#> [1] 83
```

You can follow this
issue to see when
some standard methods will be added to the package. In the meantime, here’s a
quick function for converting the `did_multiplegt`

objects into a “tidy” data
frame, *a la* **broom** conventions.

```
# install.packages("broom")
library(broom)
# Create a tidier for "multiplegt" objects
tidy.did_multiplegt = function(x, level = 0.95) {
ests = x[grepl("^placebo_|^effect|^dynamic_", names(x))]
ret = data.frame(
term = names(ests),
estimate = as.numeric(ests),
std.error = as.numeric(x[grepl("^se_placebo|^se_effect|^se_dynamic", names(x))]),
N = as.numeric(x[grepl("^N_placebo|^N_effect|^N_dynamic", names(x))])
) |>
# For CIs we'll assume standard normal distribution
within({
conf.low = estimate - std.error*(qnorm(1-(1-level)/2))
conf.high = estimate + std.error*(qnorm(1-(1-level)/2))
})
return(ret)
}
```

Now we can use our little function to view the estimation results in much
friendlier data frame format. In turn, this data frame makes it easy to
constuct your own (bespoke) event-study plots using either the base R `plot()`

function or **ggplot2**.

```
tidy_dCDH20 = tidy(mod_dCDH20)
tidy_dCDH20
#> term estimate std.error N conf.high conf.low
#> 1 placebo_10 0.06805525 0.3151775 83 0.6857918 -0.54968129
#> 2 placebo_9 -0.44961673 0.5380869 83 0.6050142 -1.50424768
#> 3 placebo_8 -0.08261323 0.3500397 83 0.6034519 -0.76867836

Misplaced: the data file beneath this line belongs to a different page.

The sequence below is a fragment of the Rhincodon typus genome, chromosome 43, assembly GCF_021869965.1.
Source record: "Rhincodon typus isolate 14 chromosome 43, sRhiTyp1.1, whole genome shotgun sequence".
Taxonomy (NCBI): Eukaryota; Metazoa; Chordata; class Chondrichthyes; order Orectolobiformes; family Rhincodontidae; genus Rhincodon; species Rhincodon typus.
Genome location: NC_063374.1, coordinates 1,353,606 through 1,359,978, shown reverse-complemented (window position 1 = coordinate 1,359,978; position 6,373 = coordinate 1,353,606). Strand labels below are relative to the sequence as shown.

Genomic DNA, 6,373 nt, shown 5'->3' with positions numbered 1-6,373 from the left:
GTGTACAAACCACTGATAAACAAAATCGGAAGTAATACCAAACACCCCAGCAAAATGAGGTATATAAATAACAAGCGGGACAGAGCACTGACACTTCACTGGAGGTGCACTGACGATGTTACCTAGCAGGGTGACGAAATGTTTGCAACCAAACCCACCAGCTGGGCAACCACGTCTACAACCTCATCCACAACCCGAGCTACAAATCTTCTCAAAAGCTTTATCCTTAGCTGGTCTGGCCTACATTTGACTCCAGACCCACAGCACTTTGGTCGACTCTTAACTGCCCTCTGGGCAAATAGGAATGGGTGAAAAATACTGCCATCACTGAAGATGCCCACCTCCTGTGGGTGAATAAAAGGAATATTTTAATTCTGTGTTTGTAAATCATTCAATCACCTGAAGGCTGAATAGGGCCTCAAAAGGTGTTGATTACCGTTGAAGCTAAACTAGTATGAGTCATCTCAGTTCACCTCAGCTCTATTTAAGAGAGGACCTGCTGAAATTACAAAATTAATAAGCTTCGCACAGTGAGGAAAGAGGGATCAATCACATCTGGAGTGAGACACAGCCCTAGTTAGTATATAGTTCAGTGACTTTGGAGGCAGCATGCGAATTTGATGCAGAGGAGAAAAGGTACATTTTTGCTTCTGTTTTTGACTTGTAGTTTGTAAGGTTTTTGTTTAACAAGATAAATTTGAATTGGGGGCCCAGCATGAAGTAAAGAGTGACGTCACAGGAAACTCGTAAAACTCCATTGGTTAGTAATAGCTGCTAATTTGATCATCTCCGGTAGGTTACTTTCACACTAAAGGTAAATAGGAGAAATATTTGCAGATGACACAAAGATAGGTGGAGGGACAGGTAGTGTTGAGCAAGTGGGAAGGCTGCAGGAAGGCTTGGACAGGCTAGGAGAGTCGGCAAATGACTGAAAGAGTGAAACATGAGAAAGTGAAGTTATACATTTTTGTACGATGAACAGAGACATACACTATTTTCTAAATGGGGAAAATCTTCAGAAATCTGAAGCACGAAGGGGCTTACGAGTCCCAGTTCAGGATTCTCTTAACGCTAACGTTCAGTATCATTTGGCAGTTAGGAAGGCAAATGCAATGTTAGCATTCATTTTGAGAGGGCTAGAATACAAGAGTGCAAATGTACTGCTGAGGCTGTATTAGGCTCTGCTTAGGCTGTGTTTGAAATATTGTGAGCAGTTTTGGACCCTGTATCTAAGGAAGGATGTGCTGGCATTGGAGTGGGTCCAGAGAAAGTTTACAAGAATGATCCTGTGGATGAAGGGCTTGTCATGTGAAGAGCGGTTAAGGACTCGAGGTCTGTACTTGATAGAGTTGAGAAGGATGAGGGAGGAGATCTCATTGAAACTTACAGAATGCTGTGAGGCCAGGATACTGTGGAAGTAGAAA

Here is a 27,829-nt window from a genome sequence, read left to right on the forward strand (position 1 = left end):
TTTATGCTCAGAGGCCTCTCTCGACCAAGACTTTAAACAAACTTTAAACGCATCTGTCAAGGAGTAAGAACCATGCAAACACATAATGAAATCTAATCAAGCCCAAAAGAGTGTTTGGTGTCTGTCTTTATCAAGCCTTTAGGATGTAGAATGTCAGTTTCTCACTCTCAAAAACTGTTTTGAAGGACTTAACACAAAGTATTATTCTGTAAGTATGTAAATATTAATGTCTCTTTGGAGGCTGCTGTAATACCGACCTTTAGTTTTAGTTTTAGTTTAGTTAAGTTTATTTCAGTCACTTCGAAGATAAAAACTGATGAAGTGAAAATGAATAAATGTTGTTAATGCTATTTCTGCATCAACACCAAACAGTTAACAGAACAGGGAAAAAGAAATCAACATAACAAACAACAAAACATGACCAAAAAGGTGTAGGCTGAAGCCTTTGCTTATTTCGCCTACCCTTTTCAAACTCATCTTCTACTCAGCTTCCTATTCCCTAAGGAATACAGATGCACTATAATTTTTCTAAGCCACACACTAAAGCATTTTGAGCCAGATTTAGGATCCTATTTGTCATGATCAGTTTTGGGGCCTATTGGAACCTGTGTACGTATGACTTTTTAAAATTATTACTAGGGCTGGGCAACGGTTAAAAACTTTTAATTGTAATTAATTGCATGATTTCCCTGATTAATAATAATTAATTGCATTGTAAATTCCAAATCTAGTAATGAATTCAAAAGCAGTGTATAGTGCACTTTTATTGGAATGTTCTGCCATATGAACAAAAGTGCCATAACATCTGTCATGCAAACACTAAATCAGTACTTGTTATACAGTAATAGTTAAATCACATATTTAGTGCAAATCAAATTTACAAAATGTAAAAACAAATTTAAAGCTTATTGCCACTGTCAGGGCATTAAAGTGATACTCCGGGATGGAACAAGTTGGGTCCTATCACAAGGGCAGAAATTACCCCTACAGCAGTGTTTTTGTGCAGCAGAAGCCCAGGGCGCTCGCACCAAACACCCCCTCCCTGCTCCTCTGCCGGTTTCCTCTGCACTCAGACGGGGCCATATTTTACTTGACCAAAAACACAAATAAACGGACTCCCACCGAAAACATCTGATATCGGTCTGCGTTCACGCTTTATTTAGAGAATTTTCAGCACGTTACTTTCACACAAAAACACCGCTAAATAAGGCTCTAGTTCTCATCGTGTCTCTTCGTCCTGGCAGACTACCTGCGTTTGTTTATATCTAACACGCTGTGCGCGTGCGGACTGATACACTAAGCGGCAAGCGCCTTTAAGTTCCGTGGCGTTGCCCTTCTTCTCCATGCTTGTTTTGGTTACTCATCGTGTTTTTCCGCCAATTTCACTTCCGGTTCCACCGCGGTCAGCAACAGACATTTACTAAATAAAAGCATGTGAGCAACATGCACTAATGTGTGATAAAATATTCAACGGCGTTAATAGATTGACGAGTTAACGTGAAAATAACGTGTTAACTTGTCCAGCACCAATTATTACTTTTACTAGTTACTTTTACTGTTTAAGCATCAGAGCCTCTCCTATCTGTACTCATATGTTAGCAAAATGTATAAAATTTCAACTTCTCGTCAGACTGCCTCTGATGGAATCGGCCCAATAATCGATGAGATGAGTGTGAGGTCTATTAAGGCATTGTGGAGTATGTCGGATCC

#> 4 placebo_7 0.51945343 0.2586573 83 1.0264123 0.01249453
#> 5 placebo_6 -0.92753693 0.2747529 83 -0.3890312 -1.46604263
#> 6 placebo_5 0.62703000 0.4021329 83 1.4151960 -0.16113600
#> 7 placebo_4 -0.20311433 0.2146316 83 0.2175558 -0.62378446
#> 8 placebo_3 0.35268709 0.3082441 83 0.9568345 -0.25146028
#> 9 placebo_2 -0.12184467 0.5099217 83 0.8775835 -1.12127286
#> 10 placebo_1 0.20542543 0.5867543 83 1.3554428 -0.94459195
#> 11 effect -0.45717121 0.4331831 83 0.3918520 -1.30619441
#> 12 dynamic_1 6.01240948 0.3870975 83 6.7711067 5.25371223
#> 13 dynamic_2 12.15926002 0.6807289 83 13.4934641 10.82505594
#> 14 dynamic_3 17.79738274 1.0158897 83 19.7884900 15.80627550
#> 15 dynamic_4 23.88198369 1.3854778 77 26.5974703 21.16649703
#> 16 dynamic_5 29.81641003 1.6276905 77 33.0066249 26.62619521
#> 17 dynamic_6 36.41289963 1.9836774 77 40.3008360 32.52496330
#> 18 dynamic_7 42.90801358 2.3987287 77 47.6094354 38.20659181
#> 19 dynamic_8 48.40043286 2.7062129 67 53.7045128 43.09635296
#> 20 dynamic_9 54.32903314 3.0309359 67 60.2695583 48.38850799
#> 21 dynamic_10 60.75243562 3.3986148 67 67.4135983 54.09127299
# install.packages("ggplot2")
library(ggplot2)
theme_set(theme_minimal(base_family = "ArialNarrow")) # Optional
tidy_dCDH20 |>
within({
term = gsub("^placebo_", "-", term)
term = gsub("^effect", "0", term)
term = gsub("^dynamic_", "", term)
term = as.integer(term)
}) |>
ggplot(aes(x = term, y = estimate, ymin = conf.low, ymax = conf.high)) +
geom_pointrange() +
labs(
x = "Time to treatment", y = "Effect size", title = "Event-study plot",
subtitle = "Brought to you by Chaisemartin and D'Haultfœuille (2020) and ggplot2"
)
```

*TO-DO: Check integration/complementarity with TwoWayFEWeights.*